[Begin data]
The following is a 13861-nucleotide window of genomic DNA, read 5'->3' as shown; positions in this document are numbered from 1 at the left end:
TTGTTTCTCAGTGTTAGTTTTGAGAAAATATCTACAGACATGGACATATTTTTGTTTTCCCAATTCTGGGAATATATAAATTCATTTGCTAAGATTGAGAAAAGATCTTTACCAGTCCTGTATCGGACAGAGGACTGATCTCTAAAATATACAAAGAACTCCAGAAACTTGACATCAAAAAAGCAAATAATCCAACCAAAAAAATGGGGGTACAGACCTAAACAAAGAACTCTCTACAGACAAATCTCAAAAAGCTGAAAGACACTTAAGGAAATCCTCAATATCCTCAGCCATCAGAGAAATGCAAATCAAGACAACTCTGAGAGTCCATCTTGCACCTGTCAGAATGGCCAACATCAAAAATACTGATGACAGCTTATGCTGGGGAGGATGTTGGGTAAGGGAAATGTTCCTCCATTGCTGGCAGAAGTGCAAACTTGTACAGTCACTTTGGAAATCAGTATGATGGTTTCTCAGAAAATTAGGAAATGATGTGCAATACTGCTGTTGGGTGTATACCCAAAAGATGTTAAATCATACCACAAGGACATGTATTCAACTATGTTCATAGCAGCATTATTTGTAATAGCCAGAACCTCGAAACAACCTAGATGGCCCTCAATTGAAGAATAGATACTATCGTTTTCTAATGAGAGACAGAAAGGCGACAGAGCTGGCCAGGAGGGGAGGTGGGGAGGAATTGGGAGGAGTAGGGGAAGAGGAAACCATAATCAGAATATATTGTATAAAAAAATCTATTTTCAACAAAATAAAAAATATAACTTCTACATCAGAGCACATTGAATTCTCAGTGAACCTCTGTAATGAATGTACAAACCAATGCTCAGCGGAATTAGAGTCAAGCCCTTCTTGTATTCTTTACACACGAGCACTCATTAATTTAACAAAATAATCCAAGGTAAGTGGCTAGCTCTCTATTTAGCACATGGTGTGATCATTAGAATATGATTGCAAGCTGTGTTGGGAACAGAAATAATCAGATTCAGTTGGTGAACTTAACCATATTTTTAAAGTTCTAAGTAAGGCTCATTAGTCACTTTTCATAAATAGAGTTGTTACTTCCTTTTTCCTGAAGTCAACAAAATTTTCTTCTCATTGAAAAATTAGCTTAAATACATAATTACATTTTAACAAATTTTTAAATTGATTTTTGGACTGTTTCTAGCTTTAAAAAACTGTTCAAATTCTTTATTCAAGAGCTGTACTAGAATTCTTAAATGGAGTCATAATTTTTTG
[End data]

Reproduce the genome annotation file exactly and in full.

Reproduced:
The following is a 13861-nucleotide window of genomic DNA, read 5'->3' as shown; positions in this document are numbered from 1 at the left end:
TTGTTTCTCAGTGTTAGTTTTGAGAAAATATCTACAGACATGGACATATTTTTGTTTTCCCAATTCTGGGAATATATAAATTCATTTGCTAAGATTGAGAAAAGATCTTTACCAGTCCTGTATCGGACAGAGGACTGATCTCTAAAATATACAAAGAACTCCAGAAACTTGACATCAAAAAAGCAAATAATCCAACCAAAAAAATGGGGGTACAGACCTAAACAAAGAACTCTCTACAGACAAATCTCAAAAAGCTGAAAGACACTTAAGGAAATCCTCAATATCCTCAGCCATCAGAGAAATGCAAATCAAGACAACTCTGAGAGTCCATCTTGCACCTGTCAGAATGGCCAACATCAAAAATACTGATGACAGCTTATGCTGGGGAGGATGTTGGGTAAGGGAAATGTTCCTCCATTGCTGGCAGAAGTGCAAACTTGTACAGTCACTTTGGAAATCAGTATGATGGTTTCTCAGAAAATTAGGAAATGATGTGCAATACTGCTGTTGGGTGTATACCCAAAAGATGTTAAATCATACCACAAGGACATGTATTCAACTATGTTCATAGCAGCATTATTTGTAATAGCCAGAACCTCGAAACAACCTAGATGGCCCTCAATTGAAGAATAGATACTATCGTTTTCTAATGAGAGACAGAAAGGCGACAGAGCTGGCCAGGAGGGGAGGTGGGGAGGAATTGGGAGGAGTAGGGGAAGAGGAAACCATAATCAGAATATATTGTATAAAAAAATCTATTTTCAACAAAATAAAAAATATAACTTCTACATCAGAGCACATTGAATTCTCAGTGAACCTCTGTAATGAATGTACAAACCAATGCTCAGCGGAATTAGAGTCAAGCCCTTCTTGTATTCTTTACACACGAGCACTCATTAATTTAACAAAATAATCCAAGGTAAGTGGCTAGCTCTCTATTTAGCACATGGTGTGATCATTAGAATATGATTGCAAGCTGTGTTGGGAACAGAAATAATCAGATTCAGTTGGTGAACTTAACCATATTTTTAAAGTTCTAAGTAAGGCTCATTAGTCACTTTTCATAAATAGAGTTGTTACTTCCTTTTTCCTGAAGTCAACAAAATTTTCTTCTCATTGAAAAATTAGCTTAAATACATAATTACATTTTAACAAATTTTTAAATTGATTTTTGGACTGTTTCTAGCTTTAAAAAACTGTTCAAATTCTTTATTCAAGAGCTGTACTAGAATTCTTAAATGGAGTCATAATTTTTTG